Being the hateful, cold-hearted cynic that I am, I suspect Hayes isn’t sincere about wanting to be an orthodox Jew. You’d be smart, too, not to believe his claim; the guy, after all, is a vicious career sociopath who probably has never told the truth about anything in his life. He also is extremely unhappy about being in prison; since his arrest in July 2007 after massacring the Petit family in Cheshire, CT this monster has pulled a number of stunts, such as faking suicide attempts more than once (cached), and sending suicide notes to the Hartford Courant (cached).

It would seem, then, that this lawsuit over kosher food is just another of his publicity stunts … or rather — and this is much more likely — yet another of his attorneys’ publicity stunts.

However, even in spite of Hayes’s demonstrated track record of ridiculous histrionics and general bitchy drama-queen act, as with all matters religious, it’s impossible to know for certain whether or not his claim of being an orthodox Jew is genuine. As I said, I suspect it’s not, and that it’s just a scheme he and his lawyers cooked up in order to give him more publicity, in an irrational attempt to get more sympathy for himself, because the poor little thing just can’t handle being in prison. It’s not a religion’s credit that it can be used by sociopaths as a means to grandstand. It’s also not the first time one of the Cheshire home-invasion defendants has used religion to defend the indefensible. (Defense attorneys tend to be absurdly shameless — even in cases, such as this one, where the guilt of their clients is not in question and there is absolutely no chance an innocent person was convicted.)*

Ordinarily I’d expect orthodox Jews to wish to disavow this vicious, murderous cretin and remove him from their number … but I suspect they won’t do very much along those lines. They’ll just say he doesn’t represent them, yada yada yada. As though that actually means anything.

I get that Hayes isn’t enjoying his prison life, and his attorneys consider him a saint who was railroaded by the courts, but let’s be honest: Hayes is on death row because he and his friend Josh consciously chose to go there (cached). My suggestion is that neither the courts nor the orthodox Jewish community indulge this savage creature any more; that his lawyers stop pitching fits because (in their minds) the state of Connecticut insolently dared convict their client and sentence him to death; and that Hayes himself finally fucking grow the hell up and accept the punishment he, himself, earned … and stop being such a fucking little crybaby. It shouldn’t be possible to use a truly divinely-crafted religion (which Judaism claims to be) as an attention-getting tool for immature subhuman monsters … but it is. More’s the pity.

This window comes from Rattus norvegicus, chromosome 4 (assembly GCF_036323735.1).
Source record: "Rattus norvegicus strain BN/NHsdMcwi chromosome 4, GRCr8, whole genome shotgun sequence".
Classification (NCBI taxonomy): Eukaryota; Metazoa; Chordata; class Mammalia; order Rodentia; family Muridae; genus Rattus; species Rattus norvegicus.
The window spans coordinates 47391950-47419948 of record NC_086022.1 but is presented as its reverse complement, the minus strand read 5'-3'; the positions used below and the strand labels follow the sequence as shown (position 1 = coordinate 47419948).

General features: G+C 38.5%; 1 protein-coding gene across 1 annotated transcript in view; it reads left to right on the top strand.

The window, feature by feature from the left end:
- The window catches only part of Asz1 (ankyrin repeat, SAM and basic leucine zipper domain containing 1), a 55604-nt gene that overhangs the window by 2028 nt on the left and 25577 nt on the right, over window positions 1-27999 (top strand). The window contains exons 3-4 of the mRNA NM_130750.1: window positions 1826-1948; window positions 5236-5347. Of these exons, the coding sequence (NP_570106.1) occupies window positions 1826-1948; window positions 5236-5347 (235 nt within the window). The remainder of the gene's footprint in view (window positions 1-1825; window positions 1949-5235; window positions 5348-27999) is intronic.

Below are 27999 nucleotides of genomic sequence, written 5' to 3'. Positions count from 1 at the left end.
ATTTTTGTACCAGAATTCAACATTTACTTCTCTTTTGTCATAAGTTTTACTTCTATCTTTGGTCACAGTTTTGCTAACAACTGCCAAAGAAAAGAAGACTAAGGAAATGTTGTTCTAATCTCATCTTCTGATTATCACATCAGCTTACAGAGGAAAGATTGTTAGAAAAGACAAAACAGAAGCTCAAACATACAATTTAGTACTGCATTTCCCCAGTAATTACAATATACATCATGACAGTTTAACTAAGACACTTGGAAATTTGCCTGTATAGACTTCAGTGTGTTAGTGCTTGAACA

Update: The Hartford Courant‘s Jon Lender just shone a brilliant light on how incredibly profitable it can be for attorneys to represent the creatures who inhabit death row (cached). All I can say is, wow! What a racket! I have to wonder how much Hayes’s attorneys earned cooking up this religious rationale for suing the state, and how much they’ll earn pushing it through the court.

Photo credit: Olga / Олга, via Flickr.

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Comments Comments Off on Vicious Murderer Uses Religion To Protest Being On Death Row

Get Out of Jail FreeDeep in the heart of the Bobble Bay-elt (also known as “the Bible Belt”), in the town of Bay Minette, Alabama, the local sheriff has come up with a clever way to increase church attendance and incentivize crime by churchgoers. The Mobile Press-Register reports that people convicted of non-violent crimes can go to church instead of to jail (WebCite cached article):

A new alternative sentencing program offering first-time, nonviolent offenders a choice of a year of church attendance or jail time and fines is drawing fire from the American Civil Liberties Union as well as national attention, officials said Friday. …

But the local police chief who is heading up the program starting Tuesday called “Restore Our Community” says no one is being forced to participate.

Forced? No. But what it means is that any regular churchgoers effectively won’t be punished at all. It’s also inherently selective, since those who don’t belong to a church cannot choose to participate in this program. This policy’s proponent explains his motivation:

“Operation ROC resulted from meetings with church leaders,” Bay Minette Police Chief Mike Rowland said.

Of course the local preachermen like this idea, it will get more people through their doors and more collections in their plates! They stand to profit from this. The religiofascist continues idiotically:

“It was agreed by all the pastors that at the core of the crime problem was the erosion of family values and morals. We have children raising children and parents not instilling values in young people.”

Ah. I see. So there was no crime, way back when everyone was a devout, dutiful, church-going Christian. Is that it? Christians don’t commit crimes. Is that it?